Florence then proceeded to prepare various blends from those samples which were again tasted and discussed. For example, did Jo prefer the freshness of 'A' or the roundness of C? Further variations were trialled, some quite radically different in composition from previous editions, until finally all were in agreement. As luck would have it, the final makeup was almost identical to the very first blend that we tried, but the 20+ variations that were subsequently tasted only reinforced what was clear, that the quality and appeal would be present yet again in this wine that is a members' favourite every year.

A new place to dine chez Gratien & Meyer

The old office block is now open for fine dining at Gratien & Meyer The old office block is now open for fine dining at Gratien & Meyer

That however was not the end of our time at Gratien and Meyer. The old stately home that had previously acted as the office building at the bottom of the block has recently been transformed into an upmarket restaurant with grand Michelin-star ambitions.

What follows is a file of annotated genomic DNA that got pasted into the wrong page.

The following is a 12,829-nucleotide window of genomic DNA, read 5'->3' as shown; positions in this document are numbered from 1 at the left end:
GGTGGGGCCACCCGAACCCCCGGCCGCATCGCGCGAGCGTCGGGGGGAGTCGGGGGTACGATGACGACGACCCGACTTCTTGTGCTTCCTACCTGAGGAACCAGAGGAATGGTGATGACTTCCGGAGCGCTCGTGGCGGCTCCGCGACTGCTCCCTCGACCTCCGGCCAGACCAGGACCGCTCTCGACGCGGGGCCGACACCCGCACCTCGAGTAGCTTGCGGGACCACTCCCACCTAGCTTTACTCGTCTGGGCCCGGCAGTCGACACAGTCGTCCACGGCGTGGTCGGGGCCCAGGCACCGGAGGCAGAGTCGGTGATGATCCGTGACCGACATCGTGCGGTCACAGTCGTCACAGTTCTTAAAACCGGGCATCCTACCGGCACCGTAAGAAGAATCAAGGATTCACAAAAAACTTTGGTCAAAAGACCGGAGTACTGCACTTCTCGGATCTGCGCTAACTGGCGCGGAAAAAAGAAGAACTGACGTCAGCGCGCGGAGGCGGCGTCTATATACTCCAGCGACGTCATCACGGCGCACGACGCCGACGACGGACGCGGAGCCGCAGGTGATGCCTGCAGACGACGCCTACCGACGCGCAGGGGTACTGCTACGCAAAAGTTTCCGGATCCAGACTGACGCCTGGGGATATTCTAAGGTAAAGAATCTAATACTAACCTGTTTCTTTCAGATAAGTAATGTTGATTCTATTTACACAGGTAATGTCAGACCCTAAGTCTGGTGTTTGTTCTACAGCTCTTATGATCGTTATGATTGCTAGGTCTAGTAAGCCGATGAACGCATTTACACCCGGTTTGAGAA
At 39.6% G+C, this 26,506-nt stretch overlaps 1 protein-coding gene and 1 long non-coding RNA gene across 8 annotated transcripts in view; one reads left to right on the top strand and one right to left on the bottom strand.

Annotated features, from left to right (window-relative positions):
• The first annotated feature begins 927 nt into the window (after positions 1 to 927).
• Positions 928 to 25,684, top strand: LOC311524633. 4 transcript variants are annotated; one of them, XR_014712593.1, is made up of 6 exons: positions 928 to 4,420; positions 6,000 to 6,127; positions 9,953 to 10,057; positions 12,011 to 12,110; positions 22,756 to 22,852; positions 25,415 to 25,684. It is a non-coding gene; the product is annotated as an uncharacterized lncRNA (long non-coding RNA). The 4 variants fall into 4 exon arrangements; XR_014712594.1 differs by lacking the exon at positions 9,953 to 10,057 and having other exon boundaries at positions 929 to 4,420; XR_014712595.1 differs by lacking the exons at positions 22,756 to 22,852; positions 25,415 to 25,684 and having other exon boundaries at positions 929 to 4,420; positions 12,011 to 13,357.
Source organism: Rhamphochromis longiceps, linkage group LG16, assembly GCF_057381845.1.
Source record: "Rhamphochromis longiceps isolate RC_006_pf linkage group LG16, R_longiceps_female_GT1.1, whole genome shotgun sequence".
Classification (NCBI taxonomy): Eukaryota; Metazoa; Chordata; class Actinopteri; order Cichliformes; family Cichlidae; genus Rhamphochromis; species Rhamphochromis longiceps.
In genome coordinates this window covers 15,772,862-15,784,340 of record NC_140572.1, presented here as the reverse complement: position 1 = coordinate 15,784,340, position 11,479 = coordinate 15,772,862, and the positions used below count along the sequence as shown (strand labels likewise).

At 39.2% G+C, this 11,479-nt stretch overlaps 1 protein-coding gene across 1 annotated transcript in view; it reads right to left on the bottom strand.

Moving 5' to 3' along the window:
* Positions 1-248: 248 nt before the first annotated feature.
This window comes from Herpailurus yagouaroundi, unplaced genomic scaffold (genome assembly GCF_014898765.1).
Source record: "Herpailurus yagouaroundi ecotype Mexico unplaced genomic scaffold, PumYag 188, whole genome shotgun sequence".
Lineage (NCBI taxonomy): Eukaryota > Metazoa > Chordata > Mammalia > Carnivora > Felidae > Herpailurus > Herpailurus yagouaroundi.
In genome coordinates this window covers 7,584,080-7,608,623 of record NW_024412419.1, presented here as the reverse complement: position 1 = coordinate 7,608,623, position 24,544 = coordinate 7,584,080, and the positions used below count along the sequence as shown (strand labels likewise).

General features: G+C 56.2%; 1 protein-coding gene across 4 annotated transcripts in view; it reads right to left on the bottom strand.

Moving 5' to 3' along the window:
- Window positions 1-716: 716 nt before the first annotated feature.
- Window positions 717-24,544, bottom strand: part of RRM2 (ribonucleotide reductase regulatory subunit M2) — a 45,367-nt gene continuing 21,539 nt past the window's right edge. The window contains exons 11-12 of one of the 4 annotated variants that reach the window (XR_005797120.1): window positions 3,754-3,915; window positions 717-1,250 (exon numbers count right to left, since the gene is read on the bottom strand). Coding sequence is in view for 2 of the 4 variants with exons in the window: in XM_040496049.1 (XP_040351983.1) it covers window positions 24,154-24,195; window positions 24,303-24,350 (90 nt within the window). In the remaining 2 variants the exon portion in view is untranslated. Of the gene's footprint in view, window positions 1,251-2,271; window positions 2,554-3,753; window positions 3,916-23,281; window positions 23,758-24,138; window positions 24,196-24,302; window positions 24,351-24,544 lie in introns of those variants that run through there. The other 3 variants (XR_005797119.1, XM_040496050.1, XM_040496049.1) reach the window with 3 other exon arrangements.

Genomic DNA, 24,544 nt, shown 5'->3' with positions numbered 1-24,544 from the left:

So with the hard work done it was time to relax and enjoy a meal with Jo, Olivier and Florence where we discussed Florence's history in winemaking, the history of the relationship between The Wine Society and Gratien and Meyer (which dates back to 1906 – they are our oldest suppliers) and the future direction of sparkling wines coming from the Loire. We talked about how they stay relevant against the continued growth of Prosecco and the re-emergence of Cava as a viable competitor.

This was our 2nd night staying in Saumur, and having enjoyed a delicious meal at Le Pot de Lapin, a lovely bistro in town the night before, I wholeheartedly recommend using Saumur as a base if you are travelling through this part of the world.

Classic and delicious French brasserie fare at Le Pot de Lapin in Saumur Classic and delicious French brasserie fare at Le Pot de Lapin in Saumur